Authorities at the Nigerian Sovereign Investment Authority (NSIA) on Monday announced that they would in June, begin investment of the stabilisation and future generation components of the nation’s $1billion Sovereign Wealth Fund (SWF), seven months after the body was inaugurated.
But investments of the infrastructure component would begin towards the end of the year and at the moment, a very detailed and thorough review of the possible investment areas and projects is on- going, Uche Orji, Managing Director/ Chief Executive Officer , NSIA told a press conference in Abuja.
Orji confirmed that for the initial $1 billion SWF portfolio, the Board of NSIA has approved an investment allocation formula to the three funds that make up the SWF in the ratio of 32.5 percent each for the future generation and Nigerian Infrastructure Funds, while the Stabilisation Fund gets 20 percent.
Consequently, $200 million would go into the stabilisation fund, $325 million would go into the future generation and infrastructure funds respectively, leaving about $150 million funds unallocated.
Orji said the idea is to allow fund managers the flexibility to top up each of the funds, as investment opportunities arise.
He observed that the future generation and infrastructure funds have been balanced with a view to recognising the need of the current
generation, which is infrastructure, and that of future generation, which is savings.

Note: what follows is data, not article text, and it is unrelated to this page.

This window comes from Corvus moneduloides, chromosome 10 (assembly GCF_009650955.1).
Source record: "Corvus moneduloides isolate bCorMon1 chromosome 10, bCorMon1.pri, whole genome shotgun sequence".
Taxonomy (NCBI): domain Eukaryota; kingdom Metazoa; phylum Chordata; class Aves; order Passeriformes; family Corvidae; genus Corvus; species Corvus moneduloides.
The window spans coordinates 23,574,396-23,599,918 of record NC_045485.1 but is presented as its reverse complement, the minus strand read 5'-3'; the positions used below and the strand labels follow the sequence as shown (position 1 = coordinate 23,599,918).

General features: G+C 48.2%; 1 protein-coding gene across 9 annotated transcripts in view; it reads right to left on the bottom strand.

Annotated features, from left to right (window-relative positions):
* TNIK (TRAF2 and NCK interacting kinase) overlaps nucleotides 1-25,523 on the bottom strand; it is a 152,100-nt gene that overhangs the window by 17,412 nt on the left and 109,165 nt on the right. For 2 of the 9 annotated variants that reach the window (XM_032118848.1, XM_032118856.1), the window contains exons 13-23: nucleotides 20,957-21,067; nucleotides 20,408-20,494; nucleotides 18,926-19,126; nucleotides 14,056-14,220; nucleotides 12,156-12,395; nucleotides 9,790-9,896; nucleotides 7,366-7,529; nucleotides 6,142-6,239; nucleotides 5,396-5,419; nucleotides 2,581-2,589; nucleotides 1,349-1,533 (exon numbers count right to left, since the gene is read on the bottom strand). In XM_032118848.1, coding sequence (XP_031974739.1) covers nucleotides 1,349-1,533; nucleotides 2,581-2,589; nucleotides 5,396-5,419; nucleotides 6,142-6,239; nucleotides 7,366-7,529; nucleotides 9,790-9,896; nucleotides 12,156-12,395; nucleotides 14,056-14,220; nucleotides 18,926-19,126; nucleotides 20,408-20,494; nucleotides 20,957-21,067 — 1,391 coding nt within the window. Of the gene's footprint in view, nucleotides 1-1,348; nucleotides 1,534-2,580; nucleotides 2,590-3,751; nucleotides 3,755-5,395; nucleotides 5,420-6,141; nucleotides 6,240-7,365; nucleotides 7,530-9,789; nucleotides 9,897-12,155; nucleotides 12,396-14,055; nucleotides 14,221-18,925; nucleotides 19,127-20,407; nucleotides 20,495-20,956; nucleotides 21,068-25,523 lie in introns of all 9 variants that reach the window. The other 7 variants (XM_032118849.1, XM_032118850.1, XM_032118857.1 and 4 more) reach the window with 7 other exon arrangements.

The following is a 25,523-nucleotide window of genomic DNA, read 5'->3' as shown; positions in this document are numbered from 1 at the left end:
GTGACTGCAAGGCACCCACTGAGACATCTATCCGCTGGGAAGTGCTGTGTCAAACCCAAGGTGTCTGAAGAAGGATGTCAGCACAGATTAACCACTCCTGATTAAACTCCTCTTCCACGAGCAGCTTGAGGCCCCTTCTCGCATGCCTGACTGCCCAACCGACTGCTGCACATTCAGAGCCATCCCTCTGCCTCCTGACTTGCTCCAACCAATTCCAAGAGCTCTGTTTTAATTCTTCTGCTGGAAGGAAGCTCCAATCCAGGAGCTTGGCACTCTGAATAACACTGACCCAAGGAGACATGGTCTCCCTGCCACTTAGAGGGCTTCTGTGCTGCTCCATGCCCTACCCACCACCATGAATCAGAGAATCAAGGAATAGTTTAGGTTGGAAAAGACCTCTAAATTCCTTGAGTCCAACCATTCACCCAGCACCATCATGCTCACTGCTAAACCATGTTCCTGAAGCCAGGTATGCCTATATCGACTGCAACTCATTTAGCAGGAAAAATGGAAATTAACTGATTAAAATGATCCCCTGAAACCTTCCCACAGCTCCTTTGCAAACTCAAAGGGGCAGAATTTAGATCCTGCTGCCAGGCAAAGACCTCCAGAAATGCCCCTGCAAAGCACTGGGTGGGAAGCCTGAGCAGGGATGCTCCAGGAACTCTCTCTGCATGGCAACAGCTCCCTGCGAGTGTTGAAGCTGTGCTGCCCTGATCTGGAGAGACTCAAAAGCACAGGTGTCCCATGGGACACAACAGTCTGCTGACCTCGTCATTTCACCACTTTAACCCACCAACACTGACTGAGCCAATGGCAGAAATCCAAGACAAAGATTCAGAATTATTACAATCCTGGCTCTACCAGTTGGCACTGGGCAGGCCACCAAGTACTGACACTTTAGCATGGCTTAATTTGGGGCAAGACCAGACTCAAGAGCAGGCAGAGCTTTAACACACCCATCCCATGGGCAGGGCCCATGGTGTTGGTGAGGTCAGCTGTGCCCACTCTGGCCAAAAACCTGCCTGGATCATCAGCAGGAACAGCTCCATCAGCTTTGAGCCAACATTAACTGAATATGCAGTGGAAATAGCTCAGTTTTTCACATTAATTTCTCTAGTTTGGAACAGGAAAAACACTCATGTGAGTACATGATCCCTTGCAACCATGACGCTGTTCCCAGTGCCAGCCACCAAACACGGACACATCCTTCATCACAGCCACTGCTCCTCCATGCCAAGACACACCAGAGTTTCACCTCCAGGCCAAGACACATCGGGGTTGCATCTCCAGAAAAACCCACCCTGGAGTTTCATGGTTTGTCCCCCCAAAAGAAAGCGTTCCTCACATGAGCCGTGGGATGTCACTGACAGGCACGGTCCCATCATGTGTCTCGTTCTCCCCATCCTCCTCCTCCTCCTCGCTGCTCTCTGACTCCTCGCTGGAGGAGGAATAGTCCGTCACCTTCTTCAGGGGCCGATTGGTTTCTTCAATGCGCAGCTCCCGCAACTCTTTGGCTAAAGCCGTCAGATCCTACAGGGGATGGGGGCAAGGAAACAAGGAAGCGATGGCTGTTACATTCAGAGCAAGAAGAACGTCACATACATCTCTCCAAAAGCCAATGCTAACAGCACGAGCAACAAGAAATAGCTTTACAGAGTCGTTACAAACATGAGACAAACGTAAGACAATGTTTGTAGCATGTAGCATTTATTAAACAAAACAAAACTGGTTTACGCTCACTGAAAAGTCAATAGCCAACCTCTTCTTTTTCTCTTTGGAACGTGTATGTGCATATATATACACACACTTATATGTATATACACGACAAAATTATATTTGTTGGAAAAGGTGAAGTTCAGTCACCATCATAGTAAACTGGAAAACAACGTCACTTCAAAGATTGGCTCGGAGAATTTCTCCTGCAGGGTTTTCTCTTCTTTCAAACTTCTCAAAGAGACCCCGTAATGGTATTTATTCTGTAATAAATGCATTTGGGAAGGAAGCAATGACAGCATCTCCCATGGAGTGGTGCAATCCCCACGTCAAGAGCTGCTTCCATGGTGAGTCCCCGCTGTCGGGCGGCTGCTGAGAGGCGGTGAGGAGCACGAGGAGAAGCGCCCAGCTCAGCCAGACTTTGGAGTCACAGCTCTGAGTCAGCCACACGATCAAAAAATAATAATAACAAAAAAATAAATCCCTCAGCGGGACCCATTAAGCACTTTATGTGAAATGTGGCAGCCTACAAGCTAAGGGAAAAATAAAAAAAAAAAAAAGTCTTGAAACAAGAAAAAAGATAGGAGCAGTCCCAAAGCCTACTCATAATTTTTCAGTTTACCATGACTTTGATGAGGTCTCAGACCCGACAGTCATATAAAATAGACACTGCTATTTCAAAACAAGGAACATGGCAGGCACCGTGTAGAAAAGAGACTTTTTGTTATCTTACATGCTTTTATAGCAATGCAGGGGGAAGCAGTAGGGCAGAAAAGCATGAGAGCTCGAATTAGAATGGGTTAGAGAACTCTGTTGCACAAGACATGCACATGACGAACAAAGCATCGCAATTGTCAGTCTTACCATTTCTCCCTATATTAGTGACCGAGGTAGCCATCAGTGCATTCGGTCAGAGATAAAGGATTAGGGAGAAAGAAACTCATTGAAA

The allocation formula would be revisited by the board periodically as the need arises, he stressed, adding that the process would be transparent and publicised.
“Investment in the Stabilisation Fund will start in early June. The Future Generation Fund has the same timeline but will continue till the end 2013 because it is a more diversified portfolio with a more complicated process.
“For the infrastructure fund, a very detailed and thorough review of possible investment areas and projects is ongoing. The investments being considered are in healthcare, transportation, water resources, power, housing etc. Our focus is investments that are both relevant to the current needs of Nigerians and profitable and sustainable at the same time,” he explained.
Orji said so much work has gone into getting the NSIA operation, which according to him is quite faster compared to those of the nation’s peers across the world.
On how the funds would be managed, Orji explained that the Stabilisation Fund would start out outsourced, and soon transit to an in-house management.
He explained that the reason this particular component is being outsourced is because it would take some time to do the infrastructure to trade domestically.
He said this fund has the objective to be invested in safe, liquid instruments with the idea of capital preservation. The reporting currency would be the US dollar and it is about safe liquid instruments and consequently, things like treasuries and investment corporate bonds would also be looked at.
For the Future Generations Fund, which he described as very broadly diversified, about 60 percent of it would be invested in publicly related securities, both fixed income and equities and both of which would also be domestic and international. Forty percent would be involved in what he called ‘unlisted securities’ which would include private equity, infrastructure and real estate .
ONYINYE NWACHUKWU, Abuja